• My bike has a dynamo, mounted in the hub. The extra force required to power it is quite small compared to the power already required to propel the bike, and it doesn't change anything the biomechanics of pushing the pedals around.
      • by namgge ( 777284 )

        I was referring to this type of dynamo:
            http://en.wikipedia.org/wiki/Bottle_dynamo [wikipedia.org]
        which generates about 5W with an efficiency of about 50% and damages tires in the process.

        I couldn't think of a car analogy.

        • by olau ( 314197 )

          Reelights [reelight.com] and Free Lights [freelights.co.uk] are examples of non-friction (in the mechanical sense) dynamos that are becoming quite popular. They don't generate an awful lot of power, but enough for LED safety lights, which is all you need if you live in a city with street lamps.

    • You don't see a bicycle with a dynamo for two reasons
      1) A large part of bikes sold are MTB-wannabes, they don't have a dynamo in first place since they are meant for sports.
      2) Most bikes sold with a dynamo come with a hub dynamo nowadays. The better ones have got an efficiency of 60%-70%, depending on the speed (higher speed means lower efficiency due to eddy current, higher bearing friction and so on). Still, you get a guaranteed 3W at 6V. You can even charge your phone with it, in addition to the lights.

    • Just what I was going to write. The basic rule is TINSSTAFL.

      The only time you get energy "for free" is when the energy would otherwise have been dissipated as heat. Oblig car example: heating cabin air w/ engine heat that would otherwise have dumped into the radiator.
      I had a bicycle dynamo as a kid. I got a bright light and an exruciatingly tiring ride. It was like riding up a steep hill all the way. Hanging stuff off a knee brace will be no different.

  • by fahrbot-bot ( 874524 ) on Sunday June 17, 2012 @08:47PM (#40355525)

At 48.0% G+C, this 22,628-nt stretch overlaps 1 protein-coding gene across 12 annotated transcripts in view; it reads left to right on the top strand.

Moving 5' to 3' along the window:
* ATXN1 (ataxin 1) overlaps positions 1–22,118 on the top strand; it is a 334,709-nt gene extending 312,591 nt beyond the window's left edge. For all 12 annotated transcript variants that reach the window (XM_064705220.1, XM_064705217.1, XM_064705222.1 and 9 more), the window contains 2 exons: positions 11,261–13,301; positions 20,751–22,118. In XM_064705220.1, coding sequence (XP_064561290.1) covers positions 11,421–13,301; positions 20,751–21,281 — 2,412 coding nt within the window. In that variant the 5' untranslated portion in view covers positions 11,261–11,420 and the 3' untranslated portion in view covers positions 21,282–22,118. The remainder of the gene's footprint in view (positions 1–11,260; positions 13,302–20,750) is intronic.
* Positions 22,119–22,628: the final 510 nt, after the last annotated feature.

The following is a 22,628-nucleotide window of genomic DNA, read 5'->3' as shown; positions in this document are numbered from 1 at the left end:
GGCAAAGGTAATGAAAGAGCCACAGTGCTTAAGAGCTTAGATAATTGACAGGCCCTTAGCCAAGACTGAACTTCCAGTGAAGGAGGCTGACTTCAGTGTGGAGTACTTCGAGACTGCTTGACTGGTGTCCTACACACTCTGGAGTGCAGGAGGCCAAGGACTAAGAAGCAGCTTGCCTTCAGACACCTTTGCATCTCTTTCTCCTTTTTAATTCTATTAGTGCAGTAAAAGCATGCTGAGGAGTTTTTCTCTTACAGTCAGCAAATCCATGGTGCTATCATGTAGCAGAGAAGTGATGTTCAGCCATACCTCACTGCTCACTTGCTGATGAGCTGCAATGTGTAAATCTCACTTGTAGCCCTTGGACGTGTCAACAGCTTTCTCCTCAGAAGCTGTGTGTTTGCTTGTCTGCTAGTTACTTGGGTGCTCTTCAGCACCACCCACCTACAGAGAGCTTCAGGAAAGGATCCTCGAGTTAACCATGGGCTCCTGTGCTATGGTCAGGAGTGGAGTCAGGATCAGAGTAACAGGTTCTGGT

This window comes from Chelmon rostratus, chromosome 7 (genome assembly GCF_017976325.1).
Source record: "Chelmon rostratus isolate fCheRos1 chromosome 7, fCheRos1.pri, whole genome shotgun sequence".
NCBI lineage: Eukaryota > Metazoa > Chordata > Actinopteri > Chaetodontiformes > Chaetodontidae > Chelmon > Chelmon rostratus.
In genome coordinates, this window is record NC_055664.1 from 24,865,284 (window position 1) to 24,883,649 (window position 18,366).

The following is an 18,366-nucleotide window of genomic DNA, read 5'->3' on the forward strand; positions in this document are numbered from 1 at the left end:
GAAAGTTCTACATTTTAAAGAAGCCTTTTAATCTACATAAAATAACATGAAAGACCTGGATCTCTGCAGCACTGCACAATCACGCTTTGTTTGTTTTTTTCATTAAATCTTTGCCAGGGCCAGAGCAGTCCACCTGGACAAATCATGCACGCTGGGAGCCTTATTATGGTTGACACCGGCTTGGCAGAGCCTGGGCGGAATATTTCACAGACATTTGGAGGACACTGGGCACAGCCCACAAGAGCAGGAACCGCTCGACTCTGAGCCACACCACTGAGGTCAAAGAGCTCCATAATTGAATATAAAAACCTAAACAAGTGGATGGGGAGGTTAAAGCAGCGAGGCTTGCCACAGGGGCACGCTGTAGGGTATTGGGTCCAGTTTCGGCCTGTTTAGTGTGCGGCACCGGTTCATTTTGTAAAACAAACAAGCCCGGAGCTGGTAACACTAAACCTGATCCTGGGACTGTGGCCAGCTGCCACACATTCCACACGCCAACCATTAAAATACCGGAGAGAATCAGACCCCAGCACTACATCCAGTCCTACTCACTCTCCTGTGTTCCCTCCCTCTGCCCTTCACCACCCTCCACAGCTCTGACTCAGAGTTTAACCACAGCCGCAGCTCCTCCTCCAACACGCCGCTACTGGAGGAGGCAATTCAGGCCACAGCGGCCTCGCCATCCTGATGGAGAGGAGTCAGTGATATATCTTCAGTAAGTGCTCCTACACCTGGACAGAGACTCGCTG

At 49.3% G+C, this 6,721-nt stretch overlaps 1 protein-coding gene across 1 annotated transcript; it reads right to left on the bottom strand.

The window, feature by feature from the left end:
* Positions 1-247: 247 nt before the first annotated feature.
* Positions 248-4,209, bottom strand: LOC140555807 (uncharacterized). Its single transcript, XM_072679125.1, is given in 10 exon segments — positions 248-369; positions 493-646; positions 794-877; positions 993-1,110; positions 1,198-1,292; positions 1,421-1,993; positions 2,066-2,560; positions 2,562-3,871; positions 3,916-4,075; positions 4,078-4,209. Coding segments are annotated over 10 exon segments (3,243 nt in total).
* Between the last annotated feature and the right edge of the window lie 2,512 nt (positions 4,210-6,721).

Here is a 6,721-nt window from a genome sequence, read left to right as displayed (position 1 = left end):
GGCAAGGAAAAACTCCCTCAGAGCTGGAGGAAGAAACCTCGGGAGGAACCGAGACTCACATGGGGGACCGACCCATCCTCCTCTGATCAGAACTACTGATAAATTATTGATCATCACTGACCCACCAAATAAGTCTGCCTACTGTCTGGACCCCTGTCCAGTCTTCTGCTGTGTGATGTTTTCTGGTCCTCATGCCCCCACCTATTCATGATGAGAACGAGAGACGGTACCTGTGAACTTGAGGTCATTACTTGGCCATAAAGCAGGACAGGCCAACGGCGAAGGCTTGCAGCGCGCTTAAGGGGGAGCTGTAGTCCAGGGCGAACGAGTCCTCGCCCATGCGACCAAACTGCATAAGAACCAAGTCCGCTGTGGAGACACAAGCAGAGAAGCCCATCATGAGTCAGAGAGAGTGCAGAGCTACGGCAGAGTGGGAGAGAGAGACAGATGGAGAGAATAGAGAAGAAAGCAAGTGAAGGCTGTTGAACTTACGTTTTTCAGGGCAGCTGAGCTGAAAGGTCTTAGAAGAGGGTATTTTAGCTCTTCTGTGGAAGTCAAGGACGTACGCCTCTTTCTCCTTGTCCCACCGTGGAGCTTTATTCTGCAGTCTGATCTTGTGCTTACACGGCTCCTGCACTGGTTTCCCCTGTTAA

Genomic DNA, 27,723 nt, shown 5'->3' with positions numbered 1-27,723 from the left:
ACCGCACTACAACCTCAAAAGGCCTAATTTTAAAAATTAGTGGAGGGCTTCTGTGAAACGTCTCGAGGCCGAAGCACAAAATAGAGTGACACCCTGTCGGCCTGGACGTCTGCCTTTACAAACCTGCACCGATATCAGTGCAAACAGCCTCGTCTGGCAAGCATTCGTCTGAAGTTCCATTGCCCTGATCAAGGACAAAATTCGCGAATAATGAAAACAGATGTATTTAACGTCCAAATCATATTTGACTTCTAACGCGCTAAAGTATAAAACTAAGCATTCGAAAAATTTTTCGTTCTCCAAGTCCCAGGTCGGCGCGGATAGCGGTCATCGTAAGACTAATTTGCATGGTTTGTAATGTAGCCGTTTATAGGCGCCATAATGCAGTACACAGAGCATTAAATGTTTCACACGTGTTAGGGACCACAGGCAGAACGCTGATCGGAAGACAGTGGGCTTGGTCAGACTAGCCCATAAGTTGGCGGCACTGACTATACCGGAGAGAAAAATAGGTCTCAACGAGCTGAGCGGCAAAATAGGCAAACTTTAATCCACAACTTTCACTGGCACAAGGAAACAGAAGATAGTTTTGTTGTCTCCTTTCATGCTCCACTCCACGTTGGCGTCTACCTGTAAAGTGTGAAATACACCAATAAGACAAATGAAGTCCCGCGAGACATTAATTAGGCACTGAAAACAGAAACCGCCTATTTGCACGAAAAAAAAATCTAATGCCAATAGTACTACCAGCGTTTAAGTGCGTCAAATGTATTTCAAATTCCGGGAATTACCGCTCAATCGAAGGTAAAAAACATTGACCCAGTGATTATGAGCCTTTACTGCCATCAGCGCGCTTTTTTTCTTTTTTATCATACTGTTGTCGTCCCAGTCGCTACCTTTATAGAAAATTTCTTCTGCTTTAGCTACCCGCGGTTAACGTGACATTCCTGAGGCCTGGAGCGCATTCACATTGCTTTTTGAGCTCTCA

...wearing that through a TSA checkpoint and onto a plane.
  • Perspective (Score:3, Interesting)

    by subreality ( 157447 ) on Sunday June 17, 2012 @08:59PM (#40355579)

    At 2 mW, you'd have to walk for over 1000 hours to generate the energy held in 1 AA battery. Rather than strapping a wonky device to my knee, I'd rather just carry a spare battery.

    Related, my bug out bag doesn't contain a hand-crank radio or flashlight. It has a couple packs of AAs, which are much lighter than the food to replace the energy I'd expend cranking. They'll last me at least a few weeks. If civilization can't reestablish itself in that time, I'm probably fucked, regardless of electricity.

    • "Related, my bug out bag doesn't contain a hand-crank radio or flashlight. It has a couple packs of AAs, which are much lighter than the food to replace the energy I'd expend cranking. They'll last me at least a few weeks. If civilization can't reestablish itself in that time, I'm probably fucked, regardless of electricity."

      Have you considered a foldable/rollable solar panel? I've seen 10W (with bright sunlight) panels from $150, which is pretty awesome IMO :)

      I want one for my Thinkpad :D